I was eight years old when I went abroad for the first time, a family fortnight in Brittany. To prepare for the experience, my parents took us to a nearby French restaurant, where I entered into the spirit of things by ordering escargots. The starters duly arrived, but mine wasn't among them.
"Daddy," I hissed. "Where are my snails?"
"They take a little bit longer," he explained. "The chef has to go to the churchyard next door and pluck them off the gravestones."
Despite that trauma (which would probably nowadays see my father being prosecuted for child abuse - did you see the story about the teacher who was sacked for telling children that Santa Claus didn't exist?) I grew to love the little rubbery buggers, ordering them whenever the opportunity arrived. But gradually, I realised that what I really loved was the vast quantities of garlic and butter and parsley in which the snails were cooked, and they slipped from my culinary Top 10.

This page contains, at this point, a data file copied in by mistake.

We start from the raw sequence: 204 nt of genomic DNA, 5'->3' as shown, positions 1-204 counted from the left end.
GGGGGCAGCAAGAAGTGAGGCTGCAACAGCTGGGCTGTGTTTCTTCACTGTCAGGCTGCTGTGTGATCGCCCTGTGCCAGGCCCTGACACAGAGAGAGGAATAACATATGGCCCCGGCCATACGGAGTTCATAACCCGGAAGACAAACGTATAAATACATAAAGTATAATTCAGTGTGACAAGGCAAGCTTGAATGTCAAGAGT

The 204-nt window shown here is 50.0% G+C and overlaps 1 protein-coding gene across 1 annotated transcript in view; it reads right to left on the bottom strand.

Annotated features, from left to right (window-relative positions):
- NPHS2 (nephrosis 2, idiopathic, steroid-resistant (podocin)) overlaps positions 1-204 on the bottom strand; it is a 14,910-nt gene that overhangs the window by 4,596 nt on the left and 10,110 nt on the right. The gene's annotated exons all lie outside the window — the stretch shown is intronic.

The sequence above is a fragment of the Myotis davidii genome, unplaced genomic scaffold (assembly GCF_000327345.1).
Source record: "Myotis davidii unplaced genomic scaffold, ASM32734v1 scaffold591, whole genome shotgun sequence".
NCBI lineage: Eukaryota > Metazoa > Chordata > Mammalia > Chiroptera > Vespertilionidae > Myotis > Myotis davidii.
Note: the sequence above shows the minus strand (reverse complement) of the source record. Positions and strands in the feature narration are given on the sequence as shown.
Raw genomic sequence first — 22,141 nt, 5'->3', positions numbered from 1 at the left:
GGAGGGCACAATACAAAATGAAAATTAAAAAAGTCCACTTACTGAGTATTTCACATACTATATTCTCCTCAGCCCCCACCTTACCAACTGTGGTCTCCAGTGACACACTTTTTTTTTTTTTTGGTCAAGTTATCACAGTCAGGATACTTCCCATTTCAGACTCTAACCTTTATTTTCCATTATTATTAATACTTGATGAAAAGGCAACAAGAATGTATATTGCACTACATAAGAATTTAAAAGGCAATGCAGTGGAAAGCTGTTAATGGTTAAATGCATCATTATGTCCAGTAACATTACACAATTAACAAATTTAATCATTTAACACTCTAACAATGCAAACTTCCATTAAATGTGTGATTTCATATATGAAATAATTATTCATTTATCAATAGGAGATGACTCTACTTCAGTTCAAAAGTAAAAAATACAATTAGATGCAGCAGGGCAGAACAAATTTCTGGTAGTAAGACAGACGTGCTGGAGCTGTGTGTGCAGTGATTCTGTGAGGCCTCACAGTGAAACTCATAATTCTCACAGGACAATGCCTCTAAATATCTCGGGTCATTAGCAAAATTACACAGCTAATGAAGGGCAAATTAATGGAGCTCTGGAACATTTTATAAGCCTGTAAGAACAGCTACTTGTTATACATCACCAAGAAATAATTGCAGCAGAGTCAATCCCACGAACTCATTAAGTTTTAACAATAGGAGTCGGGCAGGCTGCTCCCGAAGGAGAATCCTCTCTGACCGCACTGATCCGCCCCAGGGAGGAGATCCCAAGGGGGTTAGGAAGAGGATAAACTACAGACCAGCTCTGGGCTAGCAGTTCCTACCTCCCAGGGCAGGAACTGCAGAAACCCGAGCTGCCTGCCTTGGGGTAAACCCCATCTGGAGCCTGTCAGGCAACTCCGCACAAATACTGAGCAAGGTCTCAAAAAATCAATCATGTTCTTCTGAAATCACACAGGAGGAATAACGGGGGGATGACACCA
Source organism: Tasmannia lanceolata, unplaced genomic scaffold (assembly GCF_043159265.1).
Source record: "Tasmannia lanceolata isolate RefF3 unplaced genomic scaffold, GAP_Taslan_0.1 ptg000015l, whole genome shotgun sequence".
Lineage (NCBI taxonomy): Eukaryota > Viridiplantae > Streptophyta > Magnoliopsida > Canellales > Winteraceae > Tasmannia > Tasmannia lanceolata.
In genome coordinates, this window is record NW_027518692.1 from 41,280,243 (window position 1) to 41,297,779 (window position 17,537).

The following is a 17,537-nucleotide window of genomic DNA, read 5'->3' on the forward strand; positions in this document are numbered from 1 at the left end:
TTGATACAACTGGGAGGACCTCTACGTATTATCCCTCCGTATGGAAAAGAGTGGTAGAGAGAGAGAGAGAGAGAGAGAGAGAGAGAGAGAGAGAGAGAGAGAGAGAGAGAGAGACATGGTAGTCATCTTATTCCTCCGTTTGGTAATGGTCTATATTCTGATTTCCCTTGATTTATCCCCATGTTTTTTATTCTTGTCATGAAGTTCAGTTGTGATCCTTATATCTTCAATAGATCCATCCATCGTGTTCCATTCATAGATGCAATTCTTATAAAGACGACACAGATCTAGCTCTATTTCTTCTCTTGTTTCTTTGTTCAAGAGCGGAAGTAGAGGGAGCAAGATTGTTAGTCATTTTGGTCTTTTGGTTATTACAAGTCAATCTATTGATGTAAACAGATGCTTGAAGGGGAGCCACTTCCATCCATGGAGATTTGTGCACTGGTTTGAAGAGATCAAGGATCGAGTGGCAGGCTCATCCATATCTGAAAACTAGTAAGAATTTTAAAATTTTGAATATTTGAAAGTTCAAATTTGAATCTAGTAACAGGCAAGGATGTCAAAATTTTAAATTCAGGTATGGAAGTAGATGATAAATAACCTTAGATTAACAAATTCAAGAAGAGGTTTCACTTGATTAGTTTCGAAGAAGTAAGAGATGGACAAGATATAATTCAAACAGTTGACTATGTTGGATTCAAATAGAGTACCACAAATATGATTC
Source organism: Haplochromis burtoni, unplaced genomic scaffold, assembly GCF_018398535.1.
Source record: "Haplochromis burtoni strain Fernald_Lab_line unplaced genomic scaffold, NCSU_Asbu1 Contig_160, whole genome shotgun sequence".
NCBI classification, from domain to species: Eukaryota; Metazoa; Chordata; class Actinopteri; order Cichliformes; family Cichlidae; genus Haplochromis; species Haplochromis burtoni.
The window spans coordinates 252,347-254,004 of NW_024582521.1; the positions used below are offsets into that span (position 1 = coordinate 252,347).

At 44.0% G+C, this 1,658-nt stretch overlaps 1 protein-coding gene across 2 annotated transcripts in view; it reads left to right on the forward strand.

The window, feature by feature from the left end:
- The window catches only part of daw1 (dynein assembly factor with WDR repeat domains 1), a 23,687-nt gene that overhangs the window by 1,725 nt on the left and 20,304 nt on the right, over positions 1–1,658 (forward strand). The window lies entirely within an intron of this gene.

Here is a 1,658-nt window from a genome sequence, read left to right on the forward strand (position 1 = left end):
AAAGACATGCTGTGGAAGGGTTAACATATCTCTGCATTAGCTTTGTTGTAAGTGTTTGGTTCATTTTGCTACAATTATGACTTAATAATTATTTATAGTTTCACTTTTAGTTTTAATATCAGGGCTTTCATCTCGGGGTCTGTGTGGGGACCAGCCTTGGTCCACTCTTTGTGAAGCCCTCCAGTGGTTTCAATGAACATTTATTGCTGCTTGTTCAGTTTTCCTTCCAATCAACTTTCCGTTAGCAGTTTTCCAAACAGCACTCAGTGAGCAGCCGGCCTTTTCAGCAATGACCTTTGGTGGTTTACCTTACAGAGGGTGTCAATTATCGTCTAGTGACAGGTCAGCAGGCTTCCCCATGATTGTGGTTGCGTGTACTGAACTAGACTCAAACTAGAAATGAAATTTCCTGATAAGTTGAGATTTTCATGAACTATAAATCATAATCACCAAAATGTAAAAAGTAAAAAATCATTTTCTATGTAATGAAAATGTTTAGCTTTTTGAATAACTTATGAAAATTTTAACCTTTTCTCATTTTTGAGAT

Fast forward rather more years than I'd care to think about; to Saturday night, in fact. I'm reviewing a new French restaurant in Bangkok, in the most excellent company of Charles Frith. Escargots Bourguignon is on the menu and hey, what the hell, let's have some. Although the garlic and butter is present, it's a restrained, elegant version of the dish, not a full-on vampire killer; as a result, you can taste the snails.
"I think these snails must be frozen," I say. "They don't taste of anything." And then the sickening, shuddering realisation kicks in. Maybe snails really don't taste of anything anyway.
It's as if you're a music fan in the late 1980's, and you've just invested in this new-fangled compact disc thingummybob; you splash out on the complete works of your favourite artist on CD. And when you get them home and play them, you realise that what you loved about your old records was the smell of the vinyl, the static as the disc came out of the sleeve, the pop as the stylus made contact, the crackle and the buzz, the familiar label going round slightly more than once every two seconds. And the music you thought you loved was pretty bloody ordinary.